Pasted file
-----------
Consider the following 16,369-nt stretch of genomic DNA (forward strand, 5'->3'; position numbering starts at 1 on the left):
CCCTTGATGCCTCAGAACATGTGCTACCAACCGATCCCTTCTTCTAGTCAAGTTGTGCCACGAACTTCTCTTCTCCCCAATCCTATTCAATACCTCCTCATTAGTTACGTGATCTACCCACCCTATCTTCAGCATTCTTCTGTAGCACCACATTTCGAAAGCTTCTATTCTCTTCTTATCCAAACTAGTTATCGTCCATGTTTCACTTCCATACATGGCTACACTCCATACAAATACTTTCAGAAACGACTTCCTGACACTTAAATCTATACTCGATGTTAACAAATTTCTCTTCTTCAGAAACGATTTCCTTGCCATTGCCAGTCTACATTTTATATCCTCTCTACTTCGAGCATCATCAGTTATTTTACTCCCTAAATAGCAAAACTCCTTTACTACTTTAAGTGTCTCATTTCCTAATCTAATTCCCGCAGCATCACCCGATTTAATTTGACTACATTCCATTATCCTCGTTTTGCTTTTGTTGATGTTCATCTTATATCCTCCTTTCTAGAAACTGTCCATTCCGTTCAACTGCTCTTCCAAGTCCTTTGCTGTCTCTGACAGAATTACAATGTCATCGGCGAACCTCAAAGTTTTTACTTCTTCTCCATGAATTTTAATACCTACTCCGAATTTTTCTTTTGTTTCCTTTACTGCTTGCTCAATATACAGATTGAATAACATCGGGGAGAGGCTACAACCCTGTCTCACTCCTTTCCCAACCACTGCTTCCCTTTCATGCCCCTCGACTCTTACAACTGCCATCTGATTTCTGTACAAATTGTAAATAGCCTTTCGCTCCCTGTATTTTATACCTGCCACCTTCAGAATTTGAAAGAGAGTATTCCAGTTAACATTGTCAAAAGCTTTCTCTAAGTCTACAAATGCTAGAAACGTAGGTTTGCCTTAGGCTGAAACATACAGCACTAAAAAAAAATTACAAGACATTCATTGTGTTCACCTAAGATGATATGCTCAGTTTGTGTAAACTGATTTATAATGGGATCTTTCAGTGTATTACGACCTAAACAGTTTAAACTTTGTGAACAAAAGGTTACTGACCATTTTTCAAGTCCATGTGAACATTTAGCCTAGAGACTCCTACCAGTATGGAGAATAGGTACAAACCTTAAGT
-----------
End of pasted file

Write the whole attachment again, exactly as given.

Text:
Consider the following 16,369-nt stretch of genomic DNA (forward strand, 5'->3'; position numbering starts at 1 on the left):
CCCTTGATGCCTCAGAACATGTGCTACCAACCGATCCCTTCTTCTAGTCAAGTTGTGCCACGAACTTCTCTTCTCCCCAATCCTATTCAATACCTCCTCATTAGTTACGTGATCTACCCACCCTATCTTCAGCATTCTTCTGTAGCACCACATTTCGAAAGCTTCTATTCTCTTCTTATCCAAACTAGTTATCGTCCATGTTTCACTTCCATACATGGCTACACTCCATACAAATACTTTCAGAAACGACTTCCTGACACTTAAATCTATACTCGATGTTAACAAATTTCTCTTCTTCAGAAACGATTTCCTTGCCATTGCCAGTCTACATTTTATATCCTCTCTACTTCGAGCATCATCAGTTATTTTACTCCCTAAATAGCAAAACTCCTTTACTACTTTAAGTGTCTCATTTCCTAATCTAATTCCCGCAGCATCACCCGATTTAATTTGACTACATTCCATTATCCTCGTTTTGCTTTTGTTGATGTTCATCTTATATCCTCCTTTCTAGAAACTGTCCATTCCGTTCAACTGCTCTTCCAAGTCCTTTGCTGTCTCTGACAGAATTACAATGTCATCGGCGAACCTCAAAGTTTTTACTTCTTCTCCATGAATTTTAATACCTACTCCGAATTTTTCTTTTGTTTCCTTTACTGCTTGCTCAATATACAGATTGAATAACATCGGGGAGAGGCTACAACCCTGTCTCACTCCTTTCCCAACCACTGCTTCCCTTTCATGCCCCTCGACTCTTACAACTGCCATCTGATTTCTGTACAAATTGTAAATAGCCTTTCGCTCCCTGTATTTTATACCTGCCACCTTCAGAATTTGAAAGAGAGTATTCCAGTTAACATTGTCAAAAGCTTTCTCTAAGTCTACAAATGCTAGAAACGTAGGTTTGCCTTAGGCTGAAACATACAGCACTAAAAAAAAATTACAAGACATTCATTGTGTTCACCTAAGATGATATGCTCAGTTTGTGTAAACTGATTTATAATGGGATCTTTCAGTGTATTACGACCTAAACAGTTTAAACTTTGTGAACAAAAGGTTACTGACCATTTTTCAAGTCCATGTGAACATTTAGCCTAGAGACTCCTACCAGTATGGAGAATAGGTACAAACCTTAAGT